So, turns out I’m asexual

For as long as I can remember, sex has always been something that I would only consider if I was in a committed relationship with someone I had a strong emotional bond with. When I was a child and during the first years of my teens, most of my friends agreed with me. Of course we wanted to wait for that special someone! As we got older, however, it was like all of them realised that it was time to start living ‘in the real world.’ They started kissing people at parties, they started having casual sex, and they started getting into one relationship after another. They also started telling me that I just needed to try it. That I would definitely change my mind ‘once I got into it’. I didn’t get into it. I didn’t get into it at all. One by one, I saw them board the dating-and-sex-train, but somehow I always seemed to miss it. It felt like they were breaking our pact and leaving me behind.

Friends and family told me that I needed to let go of this idea of ‘the one’ and that fairy tales didn’t exist. I wondered if I was just being naive, but I was sure I wasn’t. I didn’t have an unrealistic idea of love or sex. I didn’t believe in soulmates anymore. I knew how dating, relationships and sex worked. I just really, really couldn’t see it working for me.


I first learnt about the term ‘demisexuality’ the same way one learns about all things that actually matter in life yet school fails to tell us about: by reading One Direction fanfiction. In this particular story, one of the characters was demisexual. When he explained what it was, I got this strange feeling. Oh. 

No, being demisexual does not mean being sexually attracted to Demi Lovato. The short definition is: ‘Only experiencing sexual attraction after making a strong emotional connection with a particular person.’ It basically means that there is no primary attraction, which is attraction based on things like appearance and smell. For a lot of people it also means that it’s (very) rare for them to be sexually attracted to someone.

But that can’t be me!….Can it? 

This made perfect sense to me, but I also had a million questions. First of all, demisexuality falls under the asexual umbrella. That confused me and almost made me abandon the idea completely. The word ‘asexual’ scared me because I didn’t understand it. I thought that being asexual meant that you wanted nothing to do with sex at all, ever. How could I be asexual? I want to have sex sometimes. I masturbate!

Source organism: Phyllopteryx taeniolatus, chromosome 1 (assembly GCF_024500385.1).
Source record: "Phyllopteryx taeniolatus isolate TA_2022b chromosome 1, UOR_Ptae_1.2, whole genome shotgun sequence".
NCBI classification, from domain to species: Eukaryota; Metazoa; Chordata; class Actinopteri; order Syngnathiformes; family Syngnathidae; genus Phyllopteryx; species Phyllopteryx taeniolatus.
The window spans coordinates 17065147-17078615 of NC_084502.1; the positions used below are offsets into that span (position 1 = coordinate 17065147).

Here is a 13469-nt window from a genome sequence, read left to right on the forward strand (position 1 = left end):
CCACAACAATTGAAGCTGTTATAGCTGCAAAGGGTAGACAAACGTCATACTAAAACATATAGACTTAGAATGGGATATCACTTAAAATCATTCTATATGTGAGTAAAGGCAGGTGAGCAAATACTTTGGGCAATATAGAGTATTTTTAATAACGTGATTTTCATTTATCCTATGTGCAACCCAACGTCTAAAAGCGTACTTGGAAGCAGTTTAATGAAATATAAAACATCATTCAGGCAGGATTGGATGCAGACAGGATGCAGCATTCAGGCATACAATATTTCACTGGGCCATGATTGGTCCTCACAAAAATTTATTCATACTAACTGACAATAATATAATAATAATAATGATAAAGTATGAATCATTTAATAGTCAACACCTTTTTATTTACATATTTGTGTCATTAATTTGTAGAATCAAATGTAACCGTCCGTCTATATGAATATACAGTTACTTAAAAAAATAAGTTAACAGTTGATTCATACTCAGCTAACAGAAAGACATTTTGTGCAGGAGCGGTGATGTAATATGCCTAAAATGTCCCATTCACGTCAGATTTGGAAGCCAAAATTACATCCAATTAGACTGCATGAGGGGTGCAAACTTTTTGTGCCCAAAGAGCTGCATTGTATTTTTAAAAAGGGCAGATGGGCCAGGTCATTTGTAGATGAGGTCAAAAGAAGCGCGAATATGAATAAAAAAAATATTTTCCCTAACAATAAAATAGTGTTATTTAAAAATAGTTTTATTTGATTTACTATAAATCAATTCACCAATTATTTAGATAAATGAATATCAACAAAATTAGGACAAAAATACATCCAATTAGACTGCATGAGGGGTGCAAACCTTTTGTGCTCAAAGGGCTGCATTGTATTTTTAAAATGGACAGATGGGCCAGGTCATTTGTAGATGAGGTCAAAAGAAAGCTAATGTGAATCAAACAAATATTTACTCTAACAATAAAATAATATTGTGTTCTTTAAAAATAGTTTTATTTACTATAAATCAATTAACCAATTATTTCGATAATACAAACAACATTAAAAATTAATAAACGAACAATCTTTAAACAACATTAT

I started doing some research though, and just like with any kind of sexuality, asexuality exists on a spectrum. You don’t have to identify as either asexual or not asexual, just like you don’t have to identify as gay or not gay. And yes, there are people who have no desire to have sex whatsoever, but that doesn’t have to be the case for everyone who identifies as asexual.

I started watching YouTube videos, I had a look on different forums and I even did some of those idiotic tests. Everything seemed to fit. ‘You mostly fall in love with friends.’ Check. ‘You’ve been called a prude.’ CHECK. ‘Looks are irrelevant to you.’ Yep. ‘You don’t get flirting, dating or hookup culture.’ HAHAHA.

When I told a friend about this, they kind of brushed it aside immediately: ‘So you don’t want to sleep with everyone you meet? Isn’t that the case for…everyone?’ Well, maybe, but that’s not exactly what this is. And if this was the case for everyone, I wouldn’t have felt like a prudish freak for the better part of twenty-eight years. Also, when someone tells you something like this, I highly suggest you validate their feelings. That’s just being nice.

I recently watched a Hannah Witton video where she talks about the difference between desire, arousal and attraction. She explained how we have been told that we need all three of those things to have a fulfilling (sex) life, when actually, we’re often only experiencing one or two. I learnt that I basically reside in the bit where arousal and desire meet (section B if you’re watching the video). Yes, I can get aroused and I can experience sexual desire, but I almost never feel sexual attraction.


So let me try and explain this in a more concrete way. First of all, I don’t see the point in kissing someone, let alone having sex with someone, for fun. Not only is casual sex something I’m not interested in, the thought makes me highly uncomfortable and feels unnatural (I’m not saying it is unnatural!) There are no words to express how much I don’t want to do that. To me, it’s something that is part of a relationship. Not an essential part though. I think I would be completely happy in a romantic relationship without partnered sex. 

Another thing, and possibly the thing that has made me feel the most ‘different’ from other people: The idea of being attracted to someone because of their looks is very odd to me. Every time someone tells me they’re dating someone who is very pretty, I’m like… okay and? When they show me pictures of said person and they’re looking at me with hope in their eyes, waiting for me to confirm that they’ve made a good choice, I never really know what to say because I think it’s strange that they’re even focusing on that in the first place. I want to know who my friends are dating, but I couldn’t be less interested in what they look like. No matter what you show me, I will either respond with ‘Uh-huh’ or with ‘Oh’.